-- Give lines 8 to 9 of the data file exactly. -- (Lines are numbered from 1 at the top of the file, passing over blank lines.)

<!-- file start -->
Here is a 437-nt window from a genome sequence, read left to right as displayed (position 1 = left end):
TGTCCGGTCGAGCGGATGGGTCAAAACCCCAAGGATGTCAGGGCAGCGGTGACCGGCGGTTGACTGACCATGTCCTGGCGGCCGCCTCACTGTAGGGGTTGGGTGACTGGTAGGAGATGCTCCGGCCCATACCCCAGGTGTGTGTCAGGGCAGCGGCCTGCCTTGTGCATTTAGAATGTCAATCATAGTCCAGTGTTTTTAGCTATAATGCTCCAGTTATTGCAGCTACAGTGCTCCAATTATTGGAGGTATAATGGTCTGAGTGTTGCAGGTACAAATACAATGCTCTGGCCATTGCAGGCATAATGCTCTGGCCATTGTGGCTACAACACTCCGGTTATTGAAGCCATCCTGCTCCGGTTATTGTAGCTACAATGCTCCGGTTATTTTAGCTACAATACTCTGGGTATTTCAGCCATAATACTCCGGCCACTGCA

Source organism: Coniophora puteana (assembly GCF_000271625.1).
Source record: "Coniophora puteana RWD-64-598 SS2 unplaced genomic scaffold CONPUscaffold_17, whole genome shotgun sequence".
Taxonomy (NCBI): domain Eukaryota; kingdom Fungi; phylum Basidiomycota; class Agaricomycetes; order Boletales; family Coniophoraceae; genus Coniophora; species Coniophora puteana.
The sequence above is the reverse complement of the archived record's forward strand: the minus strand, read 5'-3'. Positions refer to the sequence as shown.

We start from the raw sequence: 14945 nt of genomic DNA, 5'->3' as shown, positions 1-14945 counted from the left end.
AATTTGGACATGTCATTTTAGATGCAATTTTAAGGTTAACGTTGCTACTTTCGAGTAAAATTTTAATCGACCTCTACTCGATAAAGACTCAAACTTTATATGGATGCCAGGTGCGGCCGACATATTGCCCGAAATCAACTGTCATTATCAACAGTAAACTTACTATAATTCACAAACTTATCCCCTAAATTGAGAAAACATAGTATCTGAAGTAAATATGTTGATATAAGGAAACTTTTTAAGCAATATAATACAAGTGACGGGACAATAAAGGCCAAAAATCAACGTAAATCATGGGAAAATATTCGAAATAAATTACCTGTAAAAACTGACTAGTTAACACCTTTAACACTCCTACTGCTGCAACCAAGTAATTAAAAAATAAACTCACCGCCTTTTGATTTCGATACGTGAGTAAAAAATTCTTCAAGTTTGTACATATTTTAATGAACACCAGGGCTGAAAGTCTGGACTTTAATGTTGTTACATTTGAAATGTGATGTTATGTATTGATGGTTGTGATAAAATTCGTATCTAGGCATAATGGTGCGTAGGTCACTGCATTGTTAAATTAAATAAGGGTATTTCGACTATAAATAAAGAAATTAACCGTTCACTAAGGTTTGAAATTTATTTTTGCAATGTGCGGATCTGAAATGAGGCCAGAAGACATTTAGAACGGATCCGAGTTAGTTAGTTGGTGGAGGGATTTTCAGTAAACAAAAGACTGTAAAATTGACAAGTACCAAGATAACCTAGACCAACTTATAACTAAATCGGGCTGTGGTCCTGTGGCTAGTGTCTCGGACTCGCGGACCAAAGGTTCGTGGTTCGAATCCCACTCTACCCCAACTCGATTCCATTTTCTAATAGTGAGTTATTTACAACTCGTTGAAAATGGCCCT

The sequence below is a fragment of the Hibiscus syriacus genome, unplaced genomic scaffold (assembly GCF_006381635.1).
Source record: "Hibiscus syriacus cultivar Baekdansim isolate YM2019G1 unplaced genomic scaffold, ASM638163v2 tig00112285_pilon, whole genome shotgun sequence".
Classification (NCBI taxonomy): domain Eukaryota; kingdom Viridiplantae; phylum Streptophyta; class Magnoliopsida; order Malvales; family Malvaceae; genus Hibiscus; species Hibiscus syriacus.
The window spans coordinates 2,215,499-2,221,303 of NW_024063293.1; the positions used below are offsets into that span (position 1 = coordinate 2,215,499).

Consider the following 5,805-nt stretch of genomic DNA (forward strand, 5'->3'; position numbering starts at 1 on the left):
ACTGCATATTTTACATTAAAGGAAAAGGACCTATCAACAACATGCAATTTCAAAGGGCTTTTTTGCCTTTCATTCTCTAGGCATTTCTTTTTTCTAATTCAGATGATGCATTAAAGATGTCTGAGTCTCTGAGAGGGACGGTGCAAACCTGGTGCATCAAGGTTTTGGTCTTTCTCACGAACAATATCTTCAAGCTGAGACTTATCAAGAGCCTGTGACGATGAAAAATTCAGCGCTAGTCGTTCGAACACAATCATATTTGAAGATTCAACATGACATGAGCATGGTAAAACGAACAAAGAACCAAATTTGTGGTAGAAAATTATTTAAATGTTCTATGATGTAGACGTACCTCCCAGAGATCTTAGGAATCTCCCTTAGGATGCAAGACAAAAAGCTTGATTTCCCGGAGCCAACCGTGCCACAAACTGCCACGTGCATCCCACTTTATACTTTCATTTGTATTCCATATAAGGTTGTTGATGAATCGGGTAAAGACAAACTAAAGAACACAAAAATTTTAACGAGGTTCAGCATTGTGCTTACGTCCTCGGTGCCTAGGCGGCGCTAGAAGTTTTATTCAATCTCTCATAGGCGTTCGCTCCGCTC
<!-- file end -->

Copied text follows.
AATTTGGACATGTCATTTTAGATGCAATTTTAAGGTTAACGTTGCTACTTTCGAGTAAAATTTTAATCGACCTCTACTCGATAAAGACTCAAACTTTATATGGATGCCAGGTGCGGCCGACATATTGCCCGAAATCAACTGTCATTATCAACAGTAAACTTACTATAATTCACAAACTTATCCCCTAAATTGAGAAAACATAGTATCTGAAGTAAATATGTTGATATAAGGAAACTTTTTAAGCAATATAATACAAGTGACGGGACAATAAAGGCCAAAAATCAACGTAAATCATGGGAAAATATTCGAAATAAATTACCTGTAAAAACTGACTAGTTAACACCTTTAACACTCCTACTGCTGCAACCAAGTAATTAAAAAATAAACTCACCGCCTTTTGATTTCGATACGTGAGTAAAAAATTCTTCAAGTTTGTACATATTTTAATGAACACCAGGGCTGAAAGTCTGGACTTTAATGTTGTTACATTTGAAATGTGATGTTATGTATTGATGGTTGTGATAAAATTCGTATCTAGGCATAATGGTGCGTAGGTCACTGCATTGTTAAATTAAATAAGGGTATTTCGACTATAAATAAAGAAATTAACCGTTCACTAAGGTTTGAAATTTATTTTTGCAATGTGCGGATCTGAAATGAGGCCAGAAGACATTTAGAACGGATCCGAGTTAGTTAGTTGGTGGAGGGATTTTCAGTAAACAAAAGACTGTAAAATTGACAAGTACCAAGATAACCTAGACCAACTTATAACTAAATCGGGCTGTGGTCCTGTGGCTAGTGTCTCGGACTCGCGGACCAAAGGTTCGTGGTTCGAATCCCACTCTACCCCAACTCGATTCCATTTTCTAATAGTGAGTTATTTACAACTCGTTGAAAATGGCCCT

The sequence below is a fragment of the Hibiscus syriacus genome, unplaced genomic scaffold (assembly GCF_006381635.1).